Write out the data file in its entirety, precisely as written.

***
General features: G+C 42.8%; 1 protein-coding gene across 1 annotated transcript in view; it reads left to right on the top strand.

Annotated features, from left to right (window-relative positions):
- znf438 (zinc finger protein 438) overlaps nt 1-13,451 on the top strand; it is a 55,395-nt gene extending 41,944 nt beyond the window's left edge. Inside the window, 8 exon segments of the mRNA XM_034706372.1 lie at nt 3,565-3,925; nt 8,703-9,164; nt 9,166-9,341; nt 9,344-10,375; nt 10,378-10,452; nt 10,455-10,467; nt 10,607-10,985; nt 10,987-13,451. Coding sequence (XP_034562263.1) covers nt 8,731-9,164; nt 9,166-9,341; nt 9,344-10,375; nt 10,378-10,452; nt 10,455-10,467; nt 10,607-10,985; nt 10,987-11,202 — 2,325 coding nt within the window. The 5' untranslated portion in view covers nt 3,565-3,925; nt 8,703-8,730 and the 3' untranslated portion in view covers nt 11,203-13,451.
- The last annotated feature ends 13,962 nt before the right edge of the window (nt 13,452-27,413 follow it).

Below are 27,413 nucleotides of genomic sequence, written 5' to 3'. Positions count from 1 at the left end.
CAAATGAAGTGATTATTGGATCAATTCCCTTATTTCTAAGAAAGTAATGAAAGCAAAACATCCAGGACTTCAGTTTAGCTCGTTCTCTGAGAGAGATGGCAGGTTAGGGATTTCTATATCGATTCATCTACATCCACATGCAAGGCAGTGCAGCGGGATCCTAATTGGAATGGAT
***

General features: G+C 42.8%; 1 protein-coding gene across 1 annotated transcript in view; it reads left to right on the top strand.

Annotated features, from left to right (window-relative positions):
- znf438 (zinc finger protein 438) overlaps nt 1-13,451 on the top strand; it is a 55,395-nt gene extending 41,944 nt beyond the window's left edge. Inside the window, 8 exon segments of the mRNA XM_034706372.1 lie at nt 3,565-3,925; nt 8,703-9,164; nt 9,166-9,341; nt 9,344-10,375; nt 10,378-10,452; nt 10,455-10,467; nt 10,607-10,985; nt 10,987-13,451. Coding sequence (XP_034562263.1) covers nt 8,731-9,164; nt 9,166-9,341; nt 9,344-10,375; nt 10,378-10,452; nt 10,455-10,467; nt 10,607-10,985; nt 10,987-11,202 — 2,325 coding nt within the window. The 5' untranslated portion in view covers nt 3,565-3,925; nt 8,703-8,730 and the 3' untranslated portion in view covers nt 11,203-13,451.
- The last annotated feature ends 13,962 nt before the right edge of the window (nt 13,452-27,413 follow it).

Below are 27,413 nucleotides of genomic sequence, written 5' to 3'. Positions count from 1 at the left end.
CAAATGAAGTGATTATTGGATCAATTCCCTTATTTCTAAGAAAGTAATGAAAGCAAAACATCCAGGACTTCAGTTTAGCTCGTTCTCTGAGAGAGATGGCAGGTTAGGGATTTCTATATCGATTCATCTACATCCACATGCAAGGCAGTGCAGCGGGATCCTAATTGGAATGGAT